As the Chinese economy has surged over the last decade, investors unafraid to reach beyond their borders and embrace international equity investments have been handsomely rewarded. As a result of easing economic barriers and sound economic policies, China has now passed Germany for the number three spot on the list of the world’s largest economies. And many believe that it is only a matter of time before China passes Japan and the U.S. as well. Yet the portfolios of many U.S. investors maintain little exposure to the Chinese markets. “If you read the paper, you know that China is at least the second most important economy in the world today,” notes Kevin Carter, CEO and Chief Investment Strategist of AlphaShares. “Yet the average investor has less than 2% of their money in China and most have none.”
Bright Spot Under a Dark Economic Cloud
Despite a global downturn, China continues to expand, with the Institution for International Finance, a coalition of 370 of the world’s largest commercial and investment banks, projecting GDP growth of 7.5% in 2009 (Beijing’s official forecast calls for 8% growth this year). While these projections certainly represent a drop from double digit growth rates turned in earlier this decade, they are remarkable in an environment where most national economies are projecting year-over-year declines. China’s banks are relatively healthy, unemployment remains reasonable, and Chinese companies and investors have been among the most opportunistic buyers in the best “buyer’s market” in a generation. Carter notes, “when you consider that China is at least 5% of global GDP and is likely to represent 100% of global GDP growth this year, investors really need to ask themselves – do I own enough China? The answer is almost certainly ‘no.’
Going Beyond FXI
With the development of the ETF market, gaining well-diversified exposure to the Chinese markets in a cost-efficient manner has never been easier. But U.S. investors have been slow to embrace the wide variety of China ETFs on the market. A significant portion of ETF investments in China have been made through FXI, which tracks the FTSE/Xinhua 25 Index. Despite its popularity, the Xinhua 25 Index has some major drawbacks. First, the index is narrow, holding only 25 stocks at any given time. Second, its industry allocations are unbalanced, with no exposure to consumer discretionary or technology companies and significant overexposure to banks and the oil industry. For investors looking beyond FXI, there are several ETFs offering unique exposures to China:
- Claymore/AlphaShares China Real Estate ETF (TAO): This ETF tracks the performance of an investable universe of publicly-traded REITs deriving a majority of their revenue from China (including Hong Kong and Macau). TAO, which is the only ETF currently offering exposure to the Chinese real estate market, is essentially flat since its launch in July 2008. By comparison VNQ, which tracks the broad U.S. real estate market, is down more than 35% over the same period.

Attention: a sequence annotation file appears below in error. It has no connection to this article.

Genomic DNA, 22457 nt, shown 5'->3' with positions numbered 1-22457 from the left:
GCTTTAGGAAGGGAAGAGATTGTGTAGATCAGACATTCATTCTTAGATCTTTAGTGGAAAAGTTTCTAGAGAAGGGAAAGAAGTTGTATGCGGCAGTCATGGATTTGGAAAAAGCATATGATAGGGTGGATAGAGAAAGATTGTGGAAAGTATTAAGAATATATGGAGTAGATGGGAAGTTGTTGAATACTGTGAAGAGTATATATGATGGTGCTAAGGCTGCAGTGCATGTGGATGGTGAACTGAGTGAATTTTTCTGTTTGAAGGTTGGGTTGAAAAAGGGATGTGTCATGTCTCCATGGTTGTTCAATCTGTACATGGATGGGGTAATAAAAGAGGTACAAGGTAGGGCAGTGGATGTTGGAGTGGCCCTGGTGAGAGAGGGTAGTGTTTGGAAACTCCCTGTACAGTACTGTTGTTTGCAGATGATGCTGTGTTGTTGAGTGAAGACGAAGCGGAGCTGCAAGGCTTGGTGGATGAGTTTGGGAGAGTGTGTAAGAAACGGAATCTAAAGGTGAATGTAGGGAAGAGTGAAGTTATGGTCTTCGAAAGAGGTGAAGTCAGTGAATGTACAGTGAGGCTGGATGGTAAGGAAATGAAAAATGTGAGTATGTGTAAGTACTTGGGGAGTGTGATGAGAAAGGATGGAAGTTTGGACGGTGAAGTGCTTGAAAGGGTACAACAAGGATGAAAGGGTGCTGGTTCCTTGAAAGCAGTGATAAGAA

- iShares FTSE China (HK Listed) Index Fund (FCHI): This ETF seeks to replicate the performance of large- and mid-cap Chinese companies trading on the Hong Kong Stock Exchange. With more than 85 individual holdings, FCHI offers relatively broad exposure, although a single company (China Mobile Ltd.) accounts for nearly 15% of total assets. FCHI is up more than 33% so far in 2009.
- Claymore/AlphaShares China Small Cap Index ETF (HAO): With more than 135 individual holdings, HAO offers exposure to a broad, well-diversified basket of small-cap Chinese equities (those with a market capitalization between $200 million and $1.5 billion). Since its launch in July 2008, HAO is up more than 10%. IJR, which tracks the S&P SmallCap 600 Index, is down more than 20% over the same period.
- PowerShares Golden Dragon Halter USX China Portfolio ETF (PGJ): For investors wary of investing directly in Chinese equities, PGJ offers an alternative way to gain exposure to China. This ETF tracks the Halter USX China Index, which is comprised of U.S.-listed companies that derive a majority of their revenues from China. According to its prospectus, this allows the fund to “provide access to the unique opportunities of China while still providing investors with the transparency offered with U.S.-listed securities.”
A Compelling Case
The recent downturn has shown that despite reduced global barriers and an increased amount of cross-border investment, the correlation between the U.S. and Chinese markets is moderate at best, with China equities outperforming U.S. stocks in 2009. Despite numerous options and attractive returns, however, many investors have been hesitant to invest in China ETFs, opting for more traditional and developed markets in a period of market turmoil.
There is no guarantee that China will continue its rapid economic expansion into the next decade. The tremendous returns generated year-to-date obviously cannot continue indefinitely. And exposure to the Chinese markets certainly comes with its fair share of risks. But the arguments for inclusion of China funds in a well-diversified portfolio are compelling, particularly in our current economic environment.